Since 2012 the National Concert Hall has presented an annual Lifetime Achievement Award to Irish musicians of international renown. Not confined to what can be loosely termed ‘classical artists’, the award spreads its wings across a broader spectrum of musical genres.
James Galway, Veronica Dunne, Paul Brady and the Vanbrugh Quartet followed the first recipients –the ubiquitous Paddy Moloney and the Chieftains.
This year’s honour fell on Dublin-born pianist John O’Conor [pictured] who rec-eived his accolade – a bronze replica of John Behan’s original sculpture – from President Michael D Higgins during a recent NCH ceremony.
The actual presentation came at the end of a concert that, despite an element of formality, created an intimate and genial atmosphere with John O’Conor ‘interviewed’ by journalist, broadcaster and music lover Olivia O’Leary.
Other artists joined them and, between their musical offerings, contributed various anecdotes about their O’Conor connections over the years thereby giving the event its relaxing character.
Not surprisingly the musical proceedings began and ended with Beethoven, a composer with whom John O’Conor has become almost synonymous since winning the prestigious Beethoven International Piano Competition in Vienna in 1973. An Austrian Government scholarship helped him study in Vienna with the distinguished Dieter Weber and be tutored by legendary pianist Wilhelm Kempff.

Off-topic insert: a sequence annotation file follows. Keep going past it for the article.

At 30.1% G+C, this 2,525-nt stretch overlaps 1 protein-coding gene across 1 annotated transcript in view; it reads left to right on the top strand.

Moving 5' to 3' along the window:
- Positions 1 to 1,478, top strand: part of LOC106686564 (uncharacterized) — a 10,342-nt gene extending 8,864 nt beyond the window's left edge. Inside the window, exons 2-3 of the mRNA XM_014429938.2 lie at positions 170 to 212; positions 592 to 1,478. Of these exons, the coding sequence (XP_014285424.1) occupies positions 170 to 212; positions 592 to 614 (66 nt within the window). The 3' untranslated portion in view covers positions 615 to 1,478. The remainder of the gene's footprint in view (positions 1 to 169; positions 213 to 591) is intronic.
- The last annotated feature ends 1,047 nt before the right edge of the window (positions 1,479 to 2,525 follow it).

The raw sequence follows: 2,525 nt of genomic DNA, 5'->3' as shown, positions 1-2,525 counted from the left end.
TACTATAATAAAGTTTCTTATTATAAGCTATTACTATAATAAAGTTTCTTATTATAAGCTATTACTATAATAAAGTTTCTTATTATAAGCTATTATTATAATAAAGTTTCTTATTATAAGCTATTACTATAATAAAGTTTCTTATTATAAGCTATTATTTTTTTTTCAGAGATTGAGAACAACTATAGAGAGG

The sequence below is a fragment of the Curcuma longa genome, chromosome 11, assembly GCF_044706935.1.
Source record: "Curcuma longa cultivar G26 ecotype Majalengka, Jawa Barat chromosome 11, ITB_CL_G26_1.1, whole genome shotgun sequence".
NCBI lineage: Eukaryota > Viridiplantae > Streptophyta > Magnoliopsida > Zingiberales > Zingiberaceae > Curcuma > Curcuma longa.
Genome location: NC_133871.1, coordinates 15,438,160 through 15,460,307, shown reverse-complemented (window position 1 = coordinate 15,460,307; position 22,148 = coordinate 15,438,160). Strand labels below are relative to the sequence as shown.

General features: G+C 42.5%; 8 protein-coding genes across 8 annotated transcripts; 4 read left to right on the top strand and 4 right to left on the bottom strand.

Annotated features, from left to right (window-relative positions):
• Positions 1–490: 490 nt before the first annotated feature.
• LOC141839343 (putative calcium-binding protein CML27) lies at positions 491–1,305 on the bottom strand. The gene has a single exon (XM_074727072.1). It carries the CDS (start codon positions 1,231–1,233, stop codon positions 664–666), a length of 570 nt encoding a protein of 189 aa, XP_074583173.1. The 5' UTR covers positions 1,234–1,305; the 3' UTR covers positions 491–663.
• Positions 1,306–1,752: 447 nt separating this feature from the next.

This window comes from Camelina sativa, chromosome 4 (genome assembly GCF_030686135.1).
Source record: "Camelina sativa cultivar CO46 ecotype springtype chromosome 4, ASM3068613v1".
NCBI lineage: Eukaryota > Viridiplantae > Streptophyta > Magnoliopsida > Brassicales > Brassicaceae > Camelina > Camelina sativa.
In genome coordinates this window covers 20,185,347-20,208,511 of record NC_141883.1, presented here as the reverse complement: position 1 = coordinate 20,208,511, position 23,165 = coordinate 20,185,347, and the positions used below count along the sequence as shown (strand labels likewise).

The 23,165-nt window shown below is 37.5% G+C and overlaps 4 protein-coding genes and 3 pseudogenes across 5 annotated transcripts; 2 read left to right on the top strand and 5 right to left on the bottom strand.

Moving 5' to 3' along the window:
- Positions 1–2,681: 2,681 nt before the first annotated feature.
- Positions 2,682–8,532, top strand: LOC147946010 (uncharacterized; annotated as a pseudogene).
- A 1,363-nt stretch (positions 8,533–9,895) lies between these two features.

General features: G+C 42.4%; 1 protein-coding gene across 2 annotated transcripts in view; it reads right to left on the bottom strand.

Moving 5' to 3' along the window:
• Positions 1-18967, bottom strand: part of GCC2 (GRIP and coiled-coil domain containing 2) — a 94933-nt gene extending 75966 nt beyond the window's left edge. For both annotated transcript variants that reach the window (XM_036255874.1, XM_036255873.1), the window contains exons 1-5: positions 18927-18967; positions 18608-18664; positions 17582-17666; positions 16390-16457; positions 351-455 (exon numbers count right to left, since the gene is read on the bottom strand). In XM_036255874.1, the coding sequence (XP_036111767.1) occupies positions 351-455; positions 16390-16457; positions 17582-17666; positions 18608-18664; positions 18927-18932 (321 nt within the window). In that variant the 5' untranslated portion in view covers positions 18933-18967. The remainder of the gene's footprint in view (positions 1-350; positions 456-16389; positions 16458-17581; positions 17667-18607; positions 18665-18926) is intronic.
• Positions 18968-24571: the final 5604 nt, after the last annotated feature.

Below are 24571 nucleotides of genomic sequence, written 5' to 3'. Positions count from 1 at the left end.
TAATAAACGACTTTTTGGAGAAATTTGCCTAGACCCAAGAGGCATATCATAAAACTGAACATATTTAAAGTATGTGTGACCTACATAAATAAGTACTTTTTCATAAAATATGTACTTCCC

Here the opening movement of Beethoven’s Appassionata Sonata was intense with the finale from his Third Piano Concerto, with the RIAM Chamber Ensemble, more light-hearted.
Mr O’Conor also duetted engagingly in Milhaud and Grieg with his contemporary, Veronica McSwiney and prodigious twelve-year old pupil, Joe O’Grady. He imaginatively accompanied singers Suzanne Murphy and Tara Erraught in song and aria and gave sterling support to Ms Erraught and clarinettist John Finucane in Schubert’s beguiling Shepherd on the Rock.
Among former students, Finghin Collins was the commanding soloist in the opening allegro from Mozart’s A major K 488 Concerto while the quartet of Dearbhla Brosnan, Orla McDonagh, Fionnuala Moynihan and Ray Keary elbowed together for Lavignac’s giddy one-piano-eight-hands Galop Marche.
A French tribute came through a Fauré Nocturne sensitively played by Philippe Cassard, winner of the initial Dublin International Piano Competition in 1988. Established by O’Conor, who is still its chairman, the 11th triennial competition is scheduled for May 2018.
As well as his worldwide performing career, John O’Conor is revered as a teacher both at home and abroad and he is in global demand for his master-classes. Along with his work at the RIAM, where he was director from 1994 to 2010, he holds professorships at Shenandoah University, Virginia, Toronto’s Royal Conservatory and Japan’s Showa Music University. His skill as juror is highly valued at many international piano competitions.
John O’Conor’s highly–acclaimed recordings include the concertos and nocturnes of John Field, four volumes of Mozart concertos, sonatas by Haydn and Schubert and, naturally, Beethoven – sonatas, bagatelles and concertos.
His eagerly awaited Diabelli Variations CD was released last year on the Steinway & Sons label – STNS 30058 – with one reviewer finding it “humorous and mercurial, profound and awe-inspiring and displaying a fine balance between vigorous virtuosity and sublime restraint”.